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Incidence of Sexual Side Effects in Refractory Depression During Treatment With Citalopram or Paroxetine.
Objective: The incidence of sexual dysfunction due to antidepressant drugs reported in premarketing clinical efficacy trials is often several times lower than in subsequent clinical experiences and independent reports. Although it is commonly believed that the reason for this discrepancy is that the nonleading questions employed in conventional clinical trials underestimate sexual dysfunction while the direct questioning used in independent trials provides more accurate data, few studies have actually compared these 2 methods.
Method: In this study, 119 patients with a DSM-IV-defined major depressive episode (82 women and 37 men) who had been treated with but not responded to a selective serotonin reuptake inhibitor (SSRI; either citalopram or paroxetine) were assessed regarding sexual functioning by means of open-ended questions and direct questioning at baseline (after SSRI treatment only) and after 4 weeks of SSRI treatment plus buspirone or placebo.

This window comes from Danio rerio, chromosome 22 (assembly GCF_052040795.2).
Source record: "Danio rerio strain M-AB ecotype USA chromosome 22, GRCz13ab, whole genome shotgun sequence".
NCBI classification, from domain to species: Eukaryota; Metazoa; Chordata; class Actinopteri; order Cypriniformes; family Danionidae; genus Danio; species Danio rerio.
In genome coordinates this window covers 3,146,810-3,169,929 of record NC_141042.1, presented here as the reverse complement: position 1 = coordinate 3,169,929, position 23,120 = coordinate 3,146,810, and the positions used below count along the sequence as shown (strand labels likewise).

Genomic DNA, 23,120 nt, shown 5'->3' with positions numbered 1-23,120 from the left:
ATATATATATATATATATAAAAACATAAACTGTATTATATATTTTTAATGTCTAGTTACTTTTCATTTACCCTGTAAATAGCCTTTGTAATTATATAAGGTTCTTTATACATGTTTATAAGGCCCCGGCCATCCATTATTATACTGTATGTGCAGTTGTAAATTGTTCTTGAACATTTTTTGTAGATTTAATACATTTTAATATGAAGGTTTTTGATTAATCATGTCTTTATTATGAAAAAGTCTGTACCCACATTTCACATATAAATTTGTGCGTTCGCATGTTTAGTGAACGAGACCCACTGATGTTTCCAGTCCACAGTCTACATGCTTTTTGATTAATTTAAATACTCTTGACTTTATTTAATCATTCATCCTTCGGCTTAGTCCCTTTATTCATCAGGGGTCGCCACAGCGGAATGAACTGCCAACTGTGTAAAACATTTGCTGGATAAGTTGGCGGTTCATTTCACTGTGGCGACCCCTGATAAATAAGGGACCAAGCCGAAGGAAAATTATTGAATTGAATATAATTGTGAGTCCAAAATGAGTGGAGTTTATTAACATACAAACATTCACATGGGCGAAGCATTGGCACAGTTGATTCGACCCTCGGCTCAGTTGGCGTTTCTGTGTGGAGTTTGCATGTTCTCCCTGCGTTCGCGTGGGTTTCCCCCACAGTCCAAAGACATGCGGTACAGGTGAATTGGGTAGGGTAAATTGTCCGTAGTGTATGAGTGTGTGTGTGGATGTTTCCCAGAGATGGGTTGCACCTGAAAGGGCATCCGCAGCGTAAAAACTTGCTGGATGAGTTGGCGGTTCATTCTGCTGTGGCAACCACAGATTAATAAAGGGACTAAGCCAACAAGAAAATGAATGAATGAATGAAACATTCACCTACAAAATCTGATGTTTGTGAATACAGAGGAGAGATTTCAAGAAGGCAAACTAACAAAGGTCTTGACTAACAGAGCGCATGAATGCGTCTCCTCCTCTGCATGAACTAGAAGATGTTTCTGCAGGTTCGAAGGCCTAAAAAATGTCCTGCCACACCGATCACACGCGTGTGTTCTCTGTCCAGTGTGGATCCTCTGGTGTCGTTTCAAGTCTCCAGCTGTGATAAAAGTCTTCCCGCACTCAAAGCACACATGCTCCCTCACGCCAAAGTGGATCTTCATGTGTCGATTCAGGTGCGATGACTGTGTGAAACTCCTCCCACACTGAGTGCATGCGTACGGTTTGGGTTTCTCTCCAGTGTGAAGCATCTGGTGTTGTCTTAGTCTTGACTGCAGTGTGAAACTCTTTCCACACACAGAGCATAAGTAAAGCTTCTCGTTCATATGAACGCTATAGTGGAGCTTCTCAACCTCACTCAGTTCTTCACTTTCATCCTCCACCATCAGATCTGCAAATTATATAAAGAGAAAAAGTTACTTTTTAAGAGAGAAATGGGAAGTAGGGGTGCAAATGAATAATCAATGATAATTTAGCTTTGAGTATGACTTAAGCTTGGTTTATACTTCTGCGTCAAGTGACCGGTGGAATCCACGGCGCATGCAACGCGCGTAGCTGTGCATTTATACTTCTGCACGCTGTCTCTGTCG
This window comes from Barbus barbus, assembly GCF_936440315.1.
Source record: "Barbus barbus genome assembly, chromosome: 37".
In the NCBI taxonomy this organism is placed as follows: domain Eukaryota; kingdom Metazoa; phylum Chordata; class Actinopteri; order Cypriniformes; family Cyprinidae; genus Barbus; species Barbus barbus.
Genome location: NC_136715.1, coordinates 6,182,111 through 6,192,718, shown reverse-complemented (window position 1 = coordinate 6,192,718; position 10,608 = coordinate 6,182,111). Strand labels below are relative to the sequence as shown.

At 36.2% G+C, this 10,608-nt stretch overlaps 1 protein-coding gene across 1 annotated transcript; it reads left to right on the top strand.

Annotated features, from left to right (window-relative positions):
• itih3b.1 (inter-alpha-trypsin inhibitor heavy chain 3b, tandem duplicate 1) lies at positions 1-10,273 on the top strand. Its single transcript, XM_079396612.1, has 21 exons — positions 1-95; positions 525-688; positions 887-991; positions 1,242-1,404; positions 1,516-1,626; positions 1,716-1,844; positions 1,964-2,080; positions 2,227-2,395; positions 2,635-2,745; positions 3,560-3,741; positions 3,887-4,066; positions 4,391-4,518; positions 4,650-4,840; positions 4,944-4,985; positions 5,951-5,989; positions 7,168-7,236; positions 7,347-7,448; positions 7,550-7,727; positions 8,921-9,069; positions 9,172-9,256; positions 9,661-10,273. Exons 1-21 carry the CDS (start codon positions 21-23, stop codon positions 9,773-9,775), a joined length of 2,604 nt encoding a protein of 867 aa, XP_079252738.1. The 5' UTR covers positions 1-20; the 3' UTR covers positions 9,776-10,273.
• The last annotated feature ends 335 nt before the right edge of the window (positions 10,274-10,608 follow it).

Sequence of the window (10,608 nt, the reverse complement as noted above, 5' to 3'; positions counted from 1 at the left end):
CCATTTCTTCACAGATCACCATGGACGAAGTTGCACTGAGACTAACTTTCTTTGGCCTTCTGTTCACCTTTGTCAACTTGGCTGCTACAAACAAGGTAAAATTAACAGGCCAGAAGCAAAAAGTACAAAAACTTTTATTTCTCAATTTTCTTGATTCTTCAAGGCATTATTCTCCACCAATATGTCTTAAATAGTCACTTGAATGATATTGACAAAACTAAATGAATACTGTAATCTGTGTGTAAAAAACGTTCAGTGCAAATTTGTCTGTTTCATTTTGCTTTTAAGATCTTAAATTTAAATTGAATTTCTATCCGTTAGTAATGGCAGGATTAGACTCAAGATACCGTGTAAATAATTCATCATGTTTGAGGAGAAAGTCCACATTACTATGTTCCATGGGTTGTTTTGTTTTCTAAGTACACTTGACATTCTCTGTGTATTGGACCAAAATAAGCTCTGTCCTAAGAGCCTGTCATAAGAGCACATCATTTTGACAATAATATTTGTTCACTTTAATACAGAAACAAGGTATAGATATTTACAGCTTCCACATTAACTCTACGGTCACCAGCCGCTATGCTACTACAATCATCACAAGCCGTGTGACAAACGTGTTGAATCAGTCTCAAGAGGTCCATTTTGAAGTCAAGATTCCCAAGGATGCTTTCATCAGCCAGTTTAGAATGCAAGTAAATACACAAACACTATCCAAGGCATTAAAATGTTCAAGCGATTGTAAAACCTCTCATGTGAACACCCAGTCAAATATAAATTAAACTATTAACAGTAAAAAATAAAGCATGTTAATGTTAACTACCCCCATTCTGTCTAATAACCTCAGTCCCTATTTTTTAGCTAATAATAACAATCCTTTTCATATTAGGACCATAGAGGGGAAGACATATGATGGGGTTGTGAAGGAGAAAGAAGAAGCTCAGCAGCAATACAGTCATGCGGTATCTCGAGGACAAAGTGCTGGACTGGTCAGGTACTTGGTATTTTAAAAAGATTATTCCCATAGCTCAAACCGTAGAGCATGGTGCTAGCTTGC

Results: More patients reported sexual dysfunction in response to direct questioning (41%) as compared with spontaneous report (6%) (p < .001). Sexual dysfunction correlated with the duration of the depressive episode, but not with age, dose of SSRI, plasma level of SSRI, duration of SSRI treatment, or any measurement of depression. No statistically significant differences regarding the incidence of sexual dysfunction were found between the citalopram and the paroxetine groups.
Conclusion: Open-ended questions are an insufficient tool to estimate sexual dysfunction, and premarketing clinical trials should therefore include basic explicit assessments. The failure to find a correlation between treatment duration and sexual dysfunction adds to the notion that sexual side effects due to SSRIs do not abate over time.